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What’s Recruiting & Compensation Got to Do With It?

Posted by Amy Wilson on August 7, 2008

What do Recruiting and Compensation have to do with one another? Sure, they’re both on the “talent wheel.” Sure, you have to offer money to the people you’re recruiting. But, there is something else they have in common – a theme that is emerging in this increasingly transparent marketplace. They both give people a reason to share information. Employers ask a lot of their people – share your work with others, list out your competencies, rate someone else’s success, post your education to this wiki. But, organizations struggle to make a case in the What’s in it for me? category. As a result, data is sparse and outdated; soon, people stop doing it altogether and the system breaks.

This isn’t going to work. As Mark wrote, person profiles are our currency and job profiles are our exchange rate. Without these things, we can’t do business. At least, we can’t stay in business. How can we leverage people’s interests to define our currency and exchange rate?

We should look at the two things that cause people to spend as much time as it takes to get an answer:

1) How much am I worth? Could I get a job that pays me more?

2) Can I get a job that’s better than the one I’m doing now?

Ann touches on 1) in her post on compensation transparency. People can log into Payscale or Salary.com today, enter in every detail about their qualifications and their job requirements and get an accurate reading on their market pay potential. Why not leverage all of this rich data within the company to build meaningful job profiles? Ann’s point is that we are scared to open up pay information, but the reality is that it’s out there anyway.

Likewise with 2). People can go to Jobfox, enter in a slew of details about themselves and be categorized into a particular job profile. Soon thereafter, they are matched up with perfect jobs. You can even say, I want to be paid a little more and do a little more. The result is a database of job profiles with detailed requirements, job duties, and priorities. A wealth of information, indeed.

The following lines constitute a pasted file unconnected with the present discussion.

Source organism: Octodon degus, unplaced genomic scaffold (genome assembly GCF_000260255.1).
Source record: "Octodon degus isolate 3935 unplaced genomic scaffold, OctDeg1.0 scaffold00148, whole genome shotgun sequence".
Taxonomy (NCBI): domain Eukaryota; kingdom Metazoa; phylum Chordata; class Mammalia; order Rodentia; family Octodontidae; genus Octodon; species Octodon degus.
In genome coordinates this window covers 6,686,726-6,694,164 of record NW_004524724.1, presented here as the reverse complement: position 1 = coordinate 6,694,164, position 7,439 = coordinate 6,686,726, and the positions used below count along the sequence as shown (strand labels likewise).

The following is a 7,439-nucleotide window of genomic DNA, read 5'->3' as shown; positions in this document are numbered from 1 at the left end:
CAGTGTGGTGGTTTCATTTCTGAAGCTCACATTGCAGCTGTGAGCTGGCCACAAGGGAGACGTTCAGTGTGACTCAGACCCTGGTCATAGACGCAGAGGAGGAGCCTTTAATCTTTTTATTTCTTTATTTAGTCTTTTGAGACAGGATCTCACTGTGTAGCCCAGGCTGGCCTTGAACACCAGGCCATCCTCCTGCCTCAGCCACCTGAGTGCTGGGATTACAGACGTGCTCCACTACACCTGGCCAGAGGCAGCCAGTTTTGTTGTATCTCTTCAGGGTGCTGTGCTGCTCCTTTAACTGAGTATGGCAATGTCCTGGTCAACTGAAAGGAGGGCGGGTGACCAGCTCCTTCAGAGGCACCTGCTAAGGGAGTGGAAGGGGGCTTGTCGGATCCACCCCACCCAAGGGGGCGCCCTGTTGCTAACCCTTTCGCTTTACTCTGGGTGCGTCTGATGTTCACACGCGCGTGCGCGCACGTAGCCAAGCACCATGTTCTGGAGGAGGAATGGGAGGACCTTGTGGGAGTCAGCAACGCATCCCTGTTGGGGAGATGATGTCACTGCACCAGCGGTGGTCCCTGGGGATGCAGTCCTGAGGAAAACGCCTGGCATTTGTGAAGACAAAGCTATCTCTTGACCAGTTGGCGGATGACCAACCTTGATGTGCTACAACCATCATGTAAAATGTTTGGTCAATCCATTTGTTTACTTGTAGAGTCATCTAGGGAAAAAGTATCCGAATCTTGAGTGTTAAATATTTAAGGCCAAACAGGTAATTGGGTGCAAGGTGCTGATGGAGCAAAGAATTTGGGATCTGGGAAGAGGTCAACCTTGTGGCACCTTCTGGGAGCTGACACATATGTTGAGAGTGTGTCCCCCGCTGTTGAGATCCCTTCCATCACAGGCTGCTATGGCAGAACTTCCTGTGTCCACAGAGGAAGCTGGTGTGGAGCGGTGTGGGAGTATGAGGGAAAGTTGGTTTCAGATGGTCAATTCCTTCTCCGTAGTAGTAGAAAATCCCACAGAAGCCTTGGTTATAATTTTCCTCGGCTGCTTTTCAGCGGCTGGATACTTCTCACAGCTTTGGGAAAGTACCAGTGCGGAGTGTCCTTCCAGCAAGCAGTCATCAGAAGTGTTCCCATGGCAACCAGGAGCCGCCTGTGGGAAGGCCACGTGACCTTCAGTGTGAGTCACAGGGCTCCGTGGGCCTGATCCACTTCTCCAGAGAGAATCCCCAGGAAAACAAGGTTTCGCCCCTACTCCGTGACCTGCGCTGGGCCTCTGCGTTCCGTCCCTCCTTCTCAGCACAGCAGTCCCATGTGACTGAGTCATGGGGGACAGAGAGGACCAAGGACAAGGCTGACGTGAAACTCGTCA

I am amazed by how much these two human processes have in common. Together, imagine the power. A job profile system that doesn’t require years of consulting and cross-functional meetings? A job profile system that stays current and even matches the market?

I think I’m in love …

3 Responses to “What’s Recruiting & Compensation Got to Do With It?”

  1. Meg Bear said

    More confirmation why you rule as a strategist Amy! These are deep thoughts indeed. You are 100% right that when we can automate the maintenance of job profiles we will get all the value (or even more value) without the pain and suffering. This is further evidence that “self maintaining” profiles are the way to go.

    I just want to confirm that I’ll also get those toned thighs, because then I’m “in” for sure. 😉

  2. Amy Wilson said

    Good point, I bet people would fill in their profile data if it meant they would get Tina Turner’s thighs. Ravi – could we build that?

  3. Ken Klaus said


    Great post! Another thing to consider is the “portability” of the profile – because I very strongly believe that the worker, and not the employer, owns the person profile and the employee ought to be able to create and maintain their information in one system and then take it with them when they leave the company. I believe employees would see a huge benefit in maintaining their profiles if they understood and believed that they “owned” the data – and if we throw in monetary rewards and nice legs too – well people will be beating down the door to get their profiles update!


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